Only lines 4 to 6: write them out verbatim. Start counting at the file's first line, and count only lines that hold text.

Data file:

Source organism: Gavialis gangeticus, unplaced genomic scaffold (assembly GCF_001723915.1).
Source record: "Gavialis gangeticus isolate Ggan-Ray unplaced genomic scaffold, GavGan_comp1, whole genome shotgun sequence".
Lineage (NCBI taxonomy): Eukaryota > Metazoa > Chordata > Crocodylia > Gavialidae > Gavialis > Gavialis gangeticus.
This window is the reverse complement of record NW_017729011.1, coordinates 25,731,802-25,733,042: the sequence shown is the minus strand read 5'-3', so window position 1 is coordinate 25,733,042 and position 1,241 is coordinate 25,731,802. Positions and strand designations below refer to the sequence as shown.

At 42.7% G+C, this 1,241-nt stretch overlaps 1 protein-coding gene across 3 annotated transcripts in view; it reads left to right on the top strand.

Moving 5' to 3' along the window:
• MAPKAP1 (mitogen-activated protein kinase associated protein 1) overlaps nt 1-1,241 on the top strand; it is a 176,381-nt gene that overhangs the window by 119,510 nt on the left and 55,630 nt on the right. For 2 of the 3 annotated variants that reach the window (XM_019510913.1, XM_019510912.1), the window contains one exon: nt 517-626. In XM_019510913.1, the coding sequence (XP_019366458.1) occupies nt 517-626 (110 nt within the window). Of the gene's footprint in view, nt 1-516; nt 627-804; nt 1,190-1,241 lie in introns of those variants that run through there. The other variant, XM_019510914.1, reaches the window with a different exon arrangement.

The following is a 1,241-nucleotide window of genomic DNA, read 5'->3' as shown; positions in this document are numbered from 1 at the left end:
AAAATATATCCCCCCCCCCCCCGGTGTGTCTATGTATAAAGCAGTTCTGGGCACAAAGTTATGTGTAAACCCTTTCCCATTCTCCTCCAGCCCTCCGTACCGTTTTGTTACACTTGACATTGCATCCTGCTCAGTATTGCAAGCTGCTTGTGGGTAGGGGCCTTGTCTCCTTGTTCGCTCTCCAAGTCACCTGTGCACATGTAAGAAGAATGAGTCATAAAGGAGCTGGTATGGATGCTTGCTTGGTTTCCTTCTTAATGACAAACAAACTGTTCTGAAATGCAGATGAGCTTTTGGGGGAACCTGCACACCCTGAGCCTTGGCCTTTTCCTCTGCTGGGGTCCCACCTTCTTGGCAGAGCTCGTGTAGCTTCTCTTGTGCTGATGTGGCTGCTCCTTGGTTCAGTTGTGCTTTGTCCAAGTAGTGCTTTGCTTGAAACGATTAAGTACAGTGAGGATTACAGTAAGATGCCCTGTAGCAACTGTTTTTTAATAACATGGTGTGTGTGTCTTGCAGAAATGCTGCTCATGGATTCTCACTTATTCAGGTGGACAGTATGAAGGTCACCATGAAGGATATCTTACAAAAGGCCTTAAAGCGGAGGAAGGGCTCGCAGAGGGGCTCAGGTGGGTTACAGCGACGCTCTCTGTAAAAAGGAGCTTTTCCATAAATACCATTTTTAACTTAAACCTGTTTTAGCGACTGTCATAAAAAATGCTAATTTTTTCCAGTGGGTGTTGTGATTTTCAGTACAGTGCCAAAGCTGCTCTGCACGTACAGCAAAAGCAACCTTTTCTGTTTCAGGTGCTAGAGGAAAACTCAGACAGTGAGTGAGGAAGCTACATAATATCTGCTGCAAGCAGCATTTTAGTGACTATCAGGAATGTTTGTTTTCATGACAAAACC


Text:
This window is the reverse complement of record NW_017729011.1, coordinates 25,731,802-25,733,042: the sequence shown is the minus strand read 5'-3', so window position 1 is coordinate 25,733,042 and position 1,241 is coordinate 25,731,802. Positions and strand designations below refer to the sequence as shown.

At 42.7% G+C, this 1,241-nt stretch overlaps 1 protein-coding gene across 3 annotated transcripts in view; it reads left to right on the top strand.

Moving 5' to 3' along the window: